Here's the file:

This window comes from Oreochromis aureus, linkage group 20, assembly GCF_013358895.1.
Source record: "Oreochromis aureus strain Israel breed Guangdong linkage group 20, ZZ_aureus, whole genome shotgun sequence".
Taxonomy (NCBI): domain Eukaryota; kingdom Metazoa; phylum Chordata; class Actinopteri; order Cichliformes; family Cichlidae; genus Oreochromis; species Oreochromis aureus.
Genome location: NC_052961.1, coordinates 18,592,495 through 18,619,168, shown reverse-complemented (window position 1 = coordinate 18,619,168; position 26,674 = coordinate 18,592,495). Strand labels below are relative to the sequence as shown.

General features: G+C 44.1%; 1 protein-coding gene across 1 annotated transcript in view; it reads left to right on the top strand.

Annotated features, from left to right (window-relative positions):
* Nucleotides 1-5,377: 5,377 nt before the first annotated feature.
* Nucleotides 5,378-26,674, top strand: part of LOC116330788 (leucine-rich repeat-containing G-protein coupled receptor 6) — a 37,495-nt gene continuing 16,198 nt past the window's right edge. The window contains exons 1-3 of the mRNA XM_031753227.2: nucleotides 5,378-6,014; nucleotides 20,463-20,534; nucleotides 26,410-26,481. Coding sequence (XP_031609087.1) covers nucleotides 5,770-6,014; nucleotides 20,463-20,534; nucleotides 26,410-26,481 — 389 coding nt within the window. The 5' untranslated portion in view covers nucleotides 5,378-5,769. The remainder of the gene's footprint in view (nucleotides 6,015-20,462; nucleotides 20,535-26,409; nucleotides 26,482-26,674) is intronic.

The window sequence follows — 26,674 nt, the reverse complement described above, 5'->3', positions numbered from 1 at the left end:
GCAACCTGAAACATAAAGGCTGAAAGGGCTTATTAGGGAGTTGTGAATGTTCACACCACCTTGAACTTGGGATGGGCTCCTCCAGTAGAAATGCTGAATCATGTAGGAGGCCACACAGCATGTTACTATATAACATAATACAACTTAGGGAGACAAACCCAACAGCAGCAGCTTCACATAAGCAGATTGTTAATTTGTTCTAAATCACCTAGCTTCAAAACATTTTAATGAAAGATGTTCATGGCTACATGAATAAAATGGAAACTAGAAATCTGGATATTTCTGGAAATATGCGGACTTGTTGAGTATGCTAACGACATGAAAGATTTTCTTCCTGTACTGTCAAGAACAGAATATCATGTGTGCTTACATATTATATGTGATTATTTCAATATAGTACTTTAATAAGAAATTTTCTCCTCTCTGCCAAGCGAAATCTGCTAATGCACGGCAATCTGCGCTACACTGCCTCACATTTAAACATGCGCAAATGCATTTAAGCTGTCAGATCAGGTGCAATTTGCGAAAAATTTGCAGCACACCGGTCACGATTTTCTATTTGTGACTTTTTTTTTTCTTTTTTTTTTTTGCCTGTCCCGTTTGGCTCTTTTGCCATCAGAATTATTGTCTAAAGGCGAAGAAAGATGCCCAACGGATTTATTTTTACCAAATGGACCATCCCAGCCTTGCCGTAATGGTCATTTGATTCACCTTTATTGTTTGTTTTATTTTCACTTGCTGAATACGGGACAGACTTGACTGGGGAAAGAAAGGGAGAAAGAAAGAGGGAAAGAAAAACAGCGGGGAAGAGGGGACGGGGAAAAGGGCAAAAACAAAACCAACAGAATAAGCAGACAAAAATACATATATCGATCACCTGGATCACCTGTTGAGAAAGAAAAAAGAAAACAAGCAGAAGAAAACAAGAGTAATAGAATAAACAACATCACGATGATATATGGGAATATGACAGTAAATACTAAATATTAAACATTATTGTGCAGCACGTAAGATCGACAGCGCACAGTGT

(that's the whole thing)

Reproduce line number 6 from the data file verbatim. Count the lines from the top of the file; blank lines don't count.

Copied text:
Annotated features, from left to right (window-relative positions):